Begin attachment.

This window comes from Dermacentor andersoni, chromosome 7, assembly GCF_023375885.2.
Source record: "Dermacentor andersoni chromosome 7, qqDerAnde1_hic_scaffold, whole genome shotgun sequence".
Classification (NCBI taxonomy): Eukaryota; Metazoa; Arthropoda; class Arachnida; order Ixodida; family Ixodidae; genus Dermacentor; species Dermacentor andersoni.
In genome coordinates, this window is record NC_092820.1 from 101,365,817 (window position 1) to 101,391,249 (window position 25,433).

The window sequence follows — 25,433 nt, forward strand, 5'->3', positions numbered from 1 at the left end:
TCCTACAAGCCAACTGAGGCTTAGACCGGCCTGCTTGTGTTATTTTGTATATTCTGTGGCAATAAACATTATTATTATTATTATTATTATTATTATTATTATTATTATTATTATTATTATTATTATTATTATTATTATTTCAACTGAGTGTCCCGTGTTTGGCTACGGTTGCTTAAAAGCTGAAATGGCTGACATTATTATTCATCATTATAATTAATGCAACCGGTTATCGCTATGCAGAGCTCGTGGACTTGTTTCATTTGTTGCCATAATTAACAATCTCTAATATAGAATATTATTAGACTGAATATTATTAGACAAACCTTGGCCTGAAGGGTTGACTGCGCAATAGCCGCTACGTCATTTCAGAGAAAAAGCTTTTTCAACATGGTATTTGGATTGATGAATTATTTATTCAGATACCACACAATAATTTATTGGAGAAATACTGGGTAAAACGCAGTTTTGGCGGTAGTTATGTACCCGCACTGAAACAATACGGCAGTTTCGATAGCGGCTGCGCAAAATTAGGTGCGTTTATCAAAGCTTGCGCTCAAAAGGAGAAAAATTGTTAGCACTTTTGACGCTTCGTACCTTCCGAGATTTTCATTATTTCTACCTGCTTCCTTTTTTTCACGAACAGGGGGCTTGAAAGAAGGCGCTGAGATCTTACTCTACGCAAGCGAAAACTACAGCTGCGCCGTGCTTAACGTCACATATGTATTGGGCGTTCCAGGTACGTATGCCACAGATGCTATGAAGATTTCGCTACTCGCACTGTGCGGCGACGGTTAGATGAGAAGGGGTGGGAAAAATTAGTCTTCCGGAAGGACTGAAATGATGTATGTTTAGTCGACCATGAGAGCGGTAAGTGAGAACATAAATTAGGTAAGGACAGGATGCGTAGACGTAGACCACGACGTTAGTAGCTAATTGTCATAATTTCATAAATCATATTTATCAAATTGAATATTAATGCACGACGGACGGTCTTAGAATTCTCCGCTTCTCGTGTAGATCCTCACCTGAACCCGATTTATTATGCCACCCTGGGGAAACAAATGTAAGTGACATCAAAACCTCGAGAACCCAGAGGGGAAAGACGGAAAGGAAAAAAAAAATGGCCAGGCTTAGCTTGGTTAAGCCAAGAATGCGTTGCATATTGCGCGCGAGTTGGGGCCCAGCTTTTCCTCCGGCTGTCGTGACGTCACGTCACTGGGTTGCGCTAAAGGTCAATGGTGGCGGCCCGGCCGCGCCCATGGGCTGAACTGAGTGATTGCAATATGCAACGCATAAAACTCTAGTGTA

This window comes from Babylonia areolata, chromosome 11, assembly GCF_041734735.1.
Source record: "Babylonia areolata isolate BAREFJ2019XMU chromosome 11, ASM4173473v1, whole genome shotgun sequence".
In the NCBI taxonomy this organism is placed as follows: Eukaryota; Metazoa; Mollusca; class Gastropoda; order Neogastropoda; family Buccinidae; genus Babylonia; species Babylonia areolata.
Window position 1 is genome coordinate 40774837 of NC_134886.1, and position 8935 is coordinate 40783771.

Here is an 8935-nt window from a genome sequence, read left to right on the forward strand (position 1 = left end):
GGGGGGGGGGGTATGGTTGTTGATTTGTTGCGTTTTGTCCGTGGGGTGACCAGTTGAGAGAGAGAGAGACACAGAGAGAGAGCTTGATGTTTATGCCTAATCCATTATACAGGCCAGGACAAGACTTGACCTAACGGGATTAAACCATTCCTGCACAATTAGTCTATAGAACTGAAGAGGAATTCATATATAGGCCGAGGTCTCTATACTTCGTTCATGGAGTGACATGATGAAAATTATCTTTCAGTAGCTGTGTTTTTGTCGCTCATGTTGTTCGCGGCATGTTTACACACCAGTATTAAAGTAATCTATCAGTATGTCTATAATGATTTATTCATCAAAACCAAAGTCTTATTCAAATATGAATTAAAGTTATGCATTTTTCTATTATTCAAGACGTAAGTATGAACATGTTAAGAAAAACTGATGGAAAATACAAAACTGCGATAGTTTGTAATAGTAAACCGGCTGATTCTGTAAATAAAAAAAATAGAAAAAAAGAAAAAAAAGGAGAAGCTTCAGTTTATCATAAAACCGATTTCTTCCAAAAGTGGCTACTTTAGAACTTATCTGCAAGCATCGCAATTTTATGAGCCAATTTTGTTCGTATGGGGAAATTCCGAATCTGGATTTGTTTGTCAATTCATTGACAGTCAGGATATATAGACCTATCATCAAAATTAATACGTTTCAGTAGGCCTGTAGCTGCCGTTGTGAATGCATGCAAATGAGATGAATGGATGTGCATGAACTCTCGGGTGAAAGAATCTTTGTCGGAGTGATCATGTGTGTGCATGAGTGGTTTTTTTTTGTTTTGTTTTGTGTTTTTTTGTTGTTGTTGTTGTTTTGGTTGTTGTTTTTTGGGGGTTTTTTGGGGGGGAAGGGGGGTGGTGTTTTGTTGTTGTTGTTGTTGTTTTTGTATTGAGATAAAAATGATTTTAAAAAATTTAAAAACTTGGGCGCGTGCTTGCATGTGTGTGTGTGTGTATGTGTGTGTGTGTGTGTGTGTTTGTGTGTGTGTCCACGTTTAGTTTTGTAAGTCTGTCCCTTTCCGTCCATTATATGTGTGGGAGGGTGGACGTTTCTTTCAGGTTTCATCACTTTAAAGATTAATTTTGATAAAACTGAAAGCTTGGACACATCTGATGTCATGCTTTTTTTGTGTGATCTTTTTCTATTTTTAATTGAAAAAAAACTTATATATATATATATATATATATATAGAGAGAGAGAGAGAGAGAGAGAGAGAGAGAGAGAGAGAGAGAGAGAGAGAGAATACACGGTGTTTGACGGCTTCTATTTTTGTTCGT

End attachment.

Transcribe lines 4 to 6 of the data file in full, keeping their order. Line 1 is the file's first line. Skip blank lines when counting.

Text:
In genome coordinates, this window is record NC_092820.1 from 101,365,817 (window position 1) to 101,391,249 (window position 25,433).

The window sequence follows — 25,433 nt, forward strand, 5'->3', positions numbered from 1 at the left end:
TCCTACAAGCCAACTGAGGCTTAGACCGGCCTGCTTGTGTTATTTTGTATATTCTGTGGCAATAAACATTATTATTATTATTATTATTATTATTATTATTATTATTATTATTATTATTATTATTATTATTATTATTATTTCAACTGAGTGTCCCGTGTTTGGCTACGGTTGCTTAAAAGCTGAAATGGCTGACATTATTATTCATCATTATAATTAATGCAACCGGTTATCGCTATGCAGAGCTCGTGGACTTGTTTCATTTGTTGCCATAATTAACAATCTCTAATATAGAATATTATTAGACTGAATATTATTAGACAAACCTTGGCCTGAAGGGTTGACTGCGCAATAGCCGCTACGTCATTTCAGAGAAAAAGCTTTTTCAACATGGTATTTGGATTGATGAATTATTTATTCAGATACCACACAATAATTTATTGGAGAAATACTGGGTAAAACGCAGTTTTGGCGGTAGTTATGTACCCGCACTGAAACAATACGGCAGTTTCGATAGCGGCTGCGCAAAATTAGGTGCGTTTATCAAAGCTTGCGCTCAAAAGGAGAAAAATTGTTAGCACTTTTGACGCTTCGTACCTTCCGAGATTTTCATTATTTCTACCTGCTTCCTTTTTTTCACGAACAGGGGGCTTGAAAGAAGGCGCTGAGATCTTACTCTACGCAAGCGAAAACTACAGCTGCGCCGTGCTTAACGTCACATATGTATTGGGCGTTCCAGGTACGTATGCCACAGATGCTATGAAGATTTCGCTACTCGCACTGTGCGGCGACGGTTAGATGAGAAGGGGTGGGAAAAATTAGTCTTCCGGAAGGACTGAAATGATGTATGTTTAGTCGACCATGAGAGCGGTAAGTGAGAACATAAATTAGGTAAGGACAGGATGCGTAGACGTAGACCACGACGTTAGTAGCTAATTGTCATAATTTCATAAATCATATTTATCAAATTGAATATTAATGCACGACGGACGGTCTTAGAATTCTCCGCTTCTCGTGTAGATCCTCACCTGAACCCGATTTATTATGCCACCCTGGGGAAACAAATGTAAGTGACATCAAAACCTCGAGAACCCAGAGGGGAAAGACGGAAAGGAAAAAAAAAATGGCCAGGCTTAGCTTGGTTAAGCCAAGAATGCGTTGCATATTGCGCGCGAGTTGGGGCCCAGCTTTTCCTCCGGCTGTCGTGACGTCACGTCACTGGGTTGCGCTAAAGGTCAATGGTGGCGGCCCGGCCGCGCCCATGGGCTGAACTGAGTGATTGCAATATGCAACGCATAAAACTCTAGTGTA